The Basque officer suffered a heart attack Thursday as hundreds of security forces clashed with supporters of Russian club Spartak Moscow in Bilbao before the start of a Europa League match.
The local security department said the death was not “directly” linked to an injury he received in street battles with scores of Russians wearing black hoodies.
He “suddenly felt ill during the serious incidents…Despite being taken quickly to hospital, he suffered cardiac arrest,” the Basque security department said.
Police said they had detained nine people — including three Russians and a Pole — whom Moscow’s Sport Express daily identified as right-wing Spartak hooligans and left-wing Basques.
FIFA said it “deeply regrets” the incident but did not assign any blame.
“As far as security for the 2018 FIFA World Cup is concerned, FIFA has complete trust in the security arrangements and comprehensive security concept developed by the Russian authorities and the Local Organising Committee,” a FIFA spokesperson told AFP.
“As demonstrated during the FIFA Confederations Cup last year, Russia’s already high security standards have been adapted to meet the specific needs of such major sporting events.”
Russia will be hosting its first World Cup from June 14 to July 15 after securing its rights in a ugly battle with England in 2010 that included unproven bribery allegations.
But preparations have been shadowed by fears of a repeat of the June 2016 rampage by Russian hooligans that erupted in the French port city of Marseille during the Euro tournament.
The clashes left 35 people injured and shocked the world.
Russian President Vladimir Putin only wondered dismissively at the time “how 200 of our fans could beat up several thousand English”.
German police Thursday announced the arrest of one Russian hooligan wanted for the “attempted homicide” of an England supporter in the violence.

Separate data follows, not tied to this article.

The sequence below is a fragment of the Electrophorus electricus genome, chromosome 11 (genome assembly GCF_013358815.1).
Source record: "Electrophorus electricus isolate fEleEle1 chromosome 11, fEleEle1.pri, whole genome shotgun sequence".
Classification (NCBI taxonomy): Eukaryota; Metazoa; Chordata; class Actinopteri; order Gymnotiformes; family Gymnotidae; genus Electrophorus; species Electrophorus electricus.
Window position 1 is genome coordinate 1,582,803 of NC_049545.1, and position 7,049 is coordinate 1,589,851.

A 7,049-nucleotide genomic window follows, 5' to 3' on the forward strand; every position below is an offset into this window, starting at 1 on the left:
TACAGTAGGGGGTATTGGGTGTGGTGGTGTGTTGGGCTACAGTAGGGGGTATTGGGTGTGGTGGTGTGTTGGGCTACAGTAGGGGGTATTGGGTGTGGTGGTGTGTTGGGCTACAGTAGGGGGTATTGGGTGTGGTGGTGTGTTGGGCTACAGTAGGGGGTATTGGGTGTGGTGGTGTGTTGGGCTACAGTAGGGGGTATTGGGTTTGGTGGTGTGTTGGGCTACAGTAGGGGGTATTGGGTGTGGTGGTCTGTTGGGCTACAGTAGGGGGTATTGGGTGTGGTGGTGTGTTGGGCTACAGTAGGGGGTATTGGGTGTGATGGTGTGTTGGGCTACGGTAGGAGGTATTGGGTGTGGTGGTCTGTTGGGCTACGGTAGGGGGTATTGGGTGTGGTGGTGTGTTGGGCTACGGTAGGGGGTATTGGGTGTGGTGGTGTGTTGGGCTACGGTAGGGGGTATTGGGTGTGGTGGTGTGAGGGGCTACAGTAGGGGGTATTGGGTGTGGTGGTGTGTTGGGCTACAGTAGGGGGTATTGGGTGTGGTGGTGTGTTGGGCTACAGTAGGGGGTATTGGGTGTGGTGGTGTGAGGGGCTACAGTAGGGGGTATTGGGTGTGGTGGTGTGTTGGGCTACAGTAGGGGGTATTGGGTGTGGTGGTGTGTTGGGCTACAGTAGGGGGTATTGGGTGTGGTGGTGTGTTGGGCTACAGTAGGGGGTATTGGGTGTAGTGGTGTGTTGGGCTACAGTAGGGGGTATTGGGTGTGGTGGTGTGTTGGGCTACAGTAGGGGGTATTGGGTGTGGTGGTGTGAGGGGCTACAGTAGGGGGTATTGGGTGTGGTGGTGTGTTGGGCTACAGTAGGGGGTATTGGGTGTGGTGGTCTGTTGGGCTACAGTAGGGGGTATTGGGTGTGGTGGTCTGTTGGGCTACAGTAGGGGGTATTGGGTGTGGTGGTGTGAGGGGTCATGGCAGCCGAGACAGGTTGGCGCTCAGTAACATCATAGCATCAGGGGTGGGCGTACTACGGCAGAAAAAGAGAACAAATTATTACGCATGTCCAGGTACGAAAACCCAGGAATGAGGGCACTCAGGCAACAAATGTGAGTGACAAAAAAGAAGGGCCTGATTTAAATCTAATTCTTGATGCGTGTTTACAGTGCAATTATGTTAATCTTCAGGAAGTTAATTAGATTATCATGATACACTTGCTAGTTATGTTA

– Right-wing ultras –
Scenes of helmeted Spanish police armed with metal shields fighting Russians hurling stones and flammable objects flashed across Russian TV screens and prompted government media to rally to the supporters’ defence.
“Local ultras provoked Russians,” Vesti state television said in a news bulletin. “Our fans were heading to the stadium when they were attacked with firecracker bombs, which resulted in a fight.”
A column on the website of Russia’s main sport channel Match TV accused the police of “having insufficient experience” in dealing with converging groups of fans.
But Moscow’s authoritative Sport Express daily said it was clair that “the Spartak fans are no saints”.
“They really did include people with right-wing views — including ultra-right-wings ones,” Sport Express said. “And they were ready to square off against the ultra-left-wing Basques.”
Hooliganism experts say Russia’s powerful FSB security service has cracked down hard on football gangs and blacklisted many of their leaders in the run-up.
The Russian government’s official plan is to force both foreign and domestic supporters to undergo background checks before receiving a special Fan ID card required to enter the country.
A security source said Russian law enforcement agents were also working with their counterparts from England and other countries to determine which fans were safe.